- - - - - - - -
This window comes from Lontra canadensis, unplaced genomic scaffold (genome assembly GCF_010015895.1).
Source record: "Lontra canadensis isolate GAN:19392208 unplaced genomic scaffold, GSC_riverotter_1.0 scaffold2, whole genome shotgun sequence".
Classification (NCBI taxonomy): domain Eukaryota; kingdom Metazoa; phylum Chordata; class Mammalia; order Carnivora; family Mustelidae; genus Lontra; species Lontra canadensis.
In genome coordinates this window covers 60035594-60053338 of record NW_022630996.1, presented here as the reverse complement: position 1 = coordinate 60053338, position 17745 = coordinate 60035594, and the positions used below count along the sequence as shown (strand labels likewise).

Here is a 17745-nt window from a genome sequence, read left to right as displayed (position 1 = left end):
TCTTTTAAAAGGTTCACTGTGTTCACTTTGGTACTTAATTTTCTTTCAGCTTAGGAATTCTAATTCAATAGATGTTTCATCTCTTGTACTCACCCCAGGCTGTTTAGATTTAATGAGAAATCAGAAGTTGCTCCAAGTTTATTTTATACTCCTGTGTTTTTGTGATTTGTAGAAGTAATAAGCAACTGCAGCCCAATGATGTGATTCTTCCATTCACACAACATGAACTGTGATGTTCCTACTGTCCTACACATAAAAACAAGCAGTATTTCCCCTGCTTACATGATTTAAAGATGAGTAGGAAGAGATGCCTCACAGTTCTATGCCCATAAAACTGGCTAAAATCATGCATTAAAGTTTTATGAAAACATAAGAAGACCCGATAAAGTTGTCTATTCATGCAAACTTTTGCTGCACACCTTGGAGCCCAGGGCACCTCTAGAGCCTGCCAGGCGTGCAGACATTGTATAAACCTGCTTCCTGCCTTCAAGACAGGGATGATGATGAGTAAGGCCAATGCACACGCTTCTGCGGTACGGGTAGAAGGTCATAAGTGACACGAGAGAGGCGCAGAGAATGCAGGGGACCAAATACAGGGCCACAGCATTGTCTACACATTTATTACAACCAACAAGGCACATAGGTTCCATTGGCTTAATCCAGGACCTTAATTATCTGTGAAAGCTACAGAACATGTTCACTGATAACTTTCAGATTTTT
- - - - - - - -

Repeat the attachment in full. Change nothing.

This window comes from Lontra canadensis, unplaced genomic scaffold (genome assembly GCF_010015895.1).
Source record: "Lontra canadensis isolate GAN:19392208 unplaced genomic scaffold, GSC_riverotter_1.0 scaffold2, whole genome shotgun sequence".
Classification (NCBI taxonomy): domain Eukaryota; kingdom Metazoa; phylum Chordata; class Mammalia; order Carnivora; family Mustelidae; genus Lontra; species Lontra canadensis.
In genome coordinates this window covers 60035594-60053338 of record NW_022630996.1, presented here as the reverse complement: position 1 = coordinate 60053338, position 17745 = coordinate 60035594, and the positions used below count along the sequence as shown (strand labels likewise).

Here is a 17745-nt window from a genome sequence, read left to right as displayed (position 1 = left end):
TCTTTTAAAAGGTTCACTGTGTTCACTTTGGTACTTAATTTTCTTTCAGCTTAGGAATTCTAATTCAATAGATGTTTCATCTCTTGTACTCACCCCAGGCTGTTTAGATTTAATGAGAAATCAGAAGTTGCTCCAAGTTTATTTTATACTCCTGTGTTTTTGTGATTTGTAGAAGTAATAAGCAACTGCAGCCCAATGATGTGATTCTTCCATTCACACAACATGAACTGTGATGTTCCTACTGTCCTACACATAAAAACAAGCAGTATTTCCCCTGCTTACATGATTTAAAGATGAGTAGGAAGAGATGCCTCACAGTTCTATGCCCATAAAACTGGCTAAAATCATGCATTAAAGTTTTATGAAAACATAAGAAGACCCGATAAAGTTGTCTATTCATGCAAACTTTTGCTGCACACCTTGGAGCCCAGGGCACCTCTAGAGCCTGCCAGGCGTGCAGACATTGTATAAACCTGCTTCCTGCCTTCAAGACAGGGATGATGATGAGTAAGGCCAATGCACACGCTTCTGCGGTACGGGTAGAAGGTCATAAGTGACACGAGAGAGGCGCAGAGAATGCAGGGGACCAAATACAGGGCCACAGCATTGTCTACACATTTATTACAACCAACAAGGCACATAGGTTCCATTGGCTTAATCCAGGACCTTAATTATCTGTGAAAGCTACAGAACATGTTCACTGATAACTTTCAGATTTTT